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The signs remain somewhat faint, but some market observers believe those signs are mounting in favor of emerging markets resurgence. Plenty of exchange traded funds, including the iShares Core MSCI Emerging Markets ETF (NYSE: IEMG), would like for that thesis to be proven positive.
IEMG, one of the largest and least expensive emerging markets ETFs trading in U.S., is down about 8 percent year-to-date.
A strong dollar, a tariff spate turned trade war with China and political volatility in some developing economies are among the factors hindering emerging markets equities and ETFs this year. Those factors and others have chastened investors with data suggesting allocations to emerging markets assets are low by historical standards.
The iShares MSCI Emerging Markets ETF (NYSE: EEM) has seen year-to-date withdrawals of $5.04 billion, a total surpassed by just three other ETFs. Single-country funds tracking Brazil and India, among other developing economies, are also bleeding assets this year.
“Country-specific shocks and tightening global financial conditions have pressured EMs with the greatest external vulnerabilities,” said BlackRock in a recent note. “Yet we do not see the EM swoon as a broader threat to global markets.”
Why It's Important
Even the moribund iShares MSCI Turkey ETF (NASDAQ: TUR), still one of this year's worst-performing emerging markets funds, is showing signs of life with a gain of over 17 percent over the past month. The recent rally in Turkish stocks has been fueled a rebounding lira.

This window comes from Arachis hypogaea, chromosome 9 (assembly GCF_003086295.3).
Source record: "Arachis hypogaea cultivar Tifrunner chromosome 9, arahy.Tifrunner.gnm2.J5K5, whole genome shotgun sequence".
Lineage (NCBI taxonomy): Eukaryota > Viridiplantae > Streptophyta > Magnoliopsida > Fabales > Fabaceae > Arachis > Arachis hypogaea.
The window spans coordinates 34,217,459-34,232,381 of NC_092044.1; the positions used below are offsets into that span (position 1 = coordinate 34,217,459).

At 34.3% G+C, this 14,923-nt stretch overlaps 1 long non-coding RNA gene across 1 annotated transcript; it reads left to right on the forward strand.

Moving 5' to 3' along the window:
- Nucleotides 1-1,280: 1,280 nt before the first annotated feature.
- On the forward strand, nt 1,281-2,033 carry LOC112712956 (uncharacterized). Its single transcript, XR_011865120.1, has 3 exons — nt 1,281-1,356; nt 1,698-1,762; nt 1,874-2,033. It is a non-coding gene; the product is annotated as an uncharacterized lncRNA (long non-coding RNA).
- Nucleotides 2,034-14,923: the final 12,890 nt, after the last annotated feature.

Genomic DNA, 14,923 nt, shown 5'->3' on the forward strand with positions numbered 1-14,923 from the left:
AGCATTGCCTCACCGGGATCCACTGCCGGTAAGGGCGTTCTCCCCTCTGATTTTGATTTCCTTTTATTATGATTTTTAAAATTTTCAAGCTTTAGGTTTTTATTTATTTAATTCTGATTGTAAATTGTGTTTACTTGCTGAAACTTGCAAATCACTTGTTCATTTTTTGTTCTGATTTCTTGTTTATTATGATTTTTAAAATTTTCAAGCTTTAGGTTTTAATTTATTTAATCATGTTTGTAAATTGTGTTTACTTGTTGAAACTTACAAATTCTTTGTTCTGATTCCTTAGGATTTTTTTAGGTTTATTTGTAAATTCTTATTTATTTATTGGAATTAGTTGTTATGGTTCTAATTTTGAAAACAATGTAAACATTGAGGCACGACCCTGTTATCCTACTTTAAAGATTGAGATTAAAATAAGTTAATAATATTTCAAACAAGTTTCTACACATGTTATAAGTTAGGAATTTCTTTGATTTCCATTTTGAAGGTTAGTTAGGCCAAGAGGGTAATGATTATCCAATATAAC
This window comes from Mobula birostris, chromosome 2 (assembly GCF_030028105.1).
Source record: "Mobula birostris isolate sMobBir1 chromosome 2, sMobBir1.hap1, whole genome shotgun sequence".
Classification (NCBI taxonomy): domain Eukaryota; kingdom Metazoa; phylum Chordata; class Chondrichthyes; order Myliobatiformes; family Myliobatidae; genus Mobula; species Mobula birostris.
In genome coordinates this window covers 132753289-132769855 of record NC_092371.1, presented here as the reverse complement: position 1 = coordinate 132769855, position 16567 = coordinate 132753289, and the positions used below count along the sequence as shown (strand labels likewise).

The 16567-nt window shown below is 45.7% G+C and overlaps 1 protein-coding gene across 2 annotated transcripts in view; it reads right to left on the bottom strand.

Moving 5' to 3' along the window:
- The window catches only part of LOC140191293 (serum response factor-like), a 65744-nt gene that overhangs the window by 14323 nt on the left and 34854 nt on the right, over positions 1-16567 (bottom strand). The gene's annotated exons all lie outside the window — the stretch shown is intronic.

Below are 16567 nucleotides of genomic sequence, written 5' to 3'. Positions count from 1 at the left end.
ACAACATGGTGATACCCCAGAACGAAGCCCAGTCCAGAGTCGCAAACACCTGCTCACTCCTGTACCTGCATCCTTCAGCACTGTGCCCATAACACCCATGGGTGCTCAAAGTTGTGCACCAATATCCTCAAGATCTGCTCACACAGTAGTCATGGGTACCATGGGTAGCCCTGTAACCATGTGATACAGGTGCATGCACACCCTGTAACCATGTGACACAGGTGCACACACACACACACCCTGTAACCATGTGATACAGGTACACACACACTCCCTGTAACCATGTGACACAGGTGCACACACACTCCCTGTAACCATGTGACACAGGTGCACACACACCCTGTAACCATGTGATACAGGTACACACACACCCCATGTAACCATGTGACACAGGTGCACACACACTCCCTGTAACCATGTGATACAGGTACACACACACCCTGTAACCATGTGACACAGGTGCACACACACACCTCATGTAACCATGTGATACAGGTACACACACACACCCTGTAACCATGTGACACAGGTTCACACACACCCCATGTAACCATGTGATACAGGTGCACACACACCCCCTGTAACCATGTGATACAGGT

“Currencies have also shown some signs of stabilization, with emergency rate hikes in Turkey stemming a sharp selloff in the lira. We see this as a positive sign for EM assets overall,” according to BlackRock.
Emerging markets still have to combat higher U.S. interest rates as the Federal Reserve could raise rates for a fourth time this year in December and several more times in 2019.
“Higher U.S. interest rates are adding to the EM stress by creating competition for capital and leading investors to reset their return expectations for riskier assets, especially EM assets and equities,” said BlackRock.
Country-specific events may be clouding what, broadly speaking, remain solid fundamentals for the emerging markets complex.
“We see this year’s EM selloff more as a series of idiosyncratic accidents masking stronger EM fundamentals rather than a canary in the coalmine for global markets,” said BlackRock.
Problem children such as Argentina and Turkey are small parts of the MSCI Emerging Markets Index and ETFs like EEM and IEMG. South Africa, another troubled developing economy, is just the sixth-largest country exposure in the MSCI Emerging Markets Index.
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